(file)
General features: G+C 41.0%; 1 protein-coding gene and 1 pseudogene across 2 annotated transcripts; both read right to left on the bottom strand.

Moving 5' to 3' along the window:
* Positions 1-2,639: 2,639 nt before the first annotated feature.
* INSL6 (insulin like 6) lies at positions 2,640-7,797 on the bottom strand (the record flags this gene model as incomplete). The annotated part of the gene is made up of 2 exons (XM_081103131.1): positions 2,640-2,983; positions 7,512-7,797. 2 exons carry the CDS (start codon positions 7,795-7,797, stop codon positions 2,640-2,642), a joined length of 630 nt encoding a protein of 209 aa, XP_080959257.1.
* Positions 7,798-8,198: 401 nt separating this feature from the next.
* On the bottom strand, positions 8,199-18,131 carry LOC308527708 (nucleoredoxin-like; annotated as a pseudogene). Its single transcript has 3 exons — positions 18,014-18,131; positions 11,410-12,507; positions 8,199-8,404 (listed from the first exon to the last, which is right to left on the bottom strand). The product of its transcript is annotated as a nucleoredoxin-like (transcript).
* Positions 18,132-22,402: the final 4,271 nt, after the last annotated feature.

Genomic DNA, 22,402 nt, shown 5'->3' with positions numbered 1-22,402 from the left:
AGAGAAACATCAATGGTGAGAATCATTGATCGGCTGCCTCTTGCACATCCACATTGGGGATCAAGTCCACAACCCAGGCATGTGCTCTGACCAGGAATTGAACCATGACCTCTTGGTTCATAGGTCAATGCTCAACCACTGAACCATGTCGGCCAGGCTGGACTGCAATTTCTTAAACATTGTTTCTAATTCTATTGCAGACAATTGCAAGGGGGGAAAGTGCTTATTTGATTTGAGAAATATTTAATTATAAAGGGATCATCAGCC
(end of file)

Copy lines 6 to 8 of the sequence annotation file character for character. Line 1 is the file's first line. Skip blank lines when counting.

* On the bottom strand, positions 8,199-18,131 carry LOC308527708 (nucleoredoxin-like; annotated as a pseudogene). Its single transcript has 3 exons — positions 18,014-18,131; positions 11,410-12,507; positions 8,199-8,404 (listed from the first exon to the last, which is right to left on the bottom strand). The product of its transcript is annotated as a nucleoredoxin-like (transcript).
* Positions 18,132-22,402: the final 4,271 nt, after the last annotated feature.

Genomic DNA, 22,402 nt, shown 5'->3' with positions numbered 1-22,402 from the left: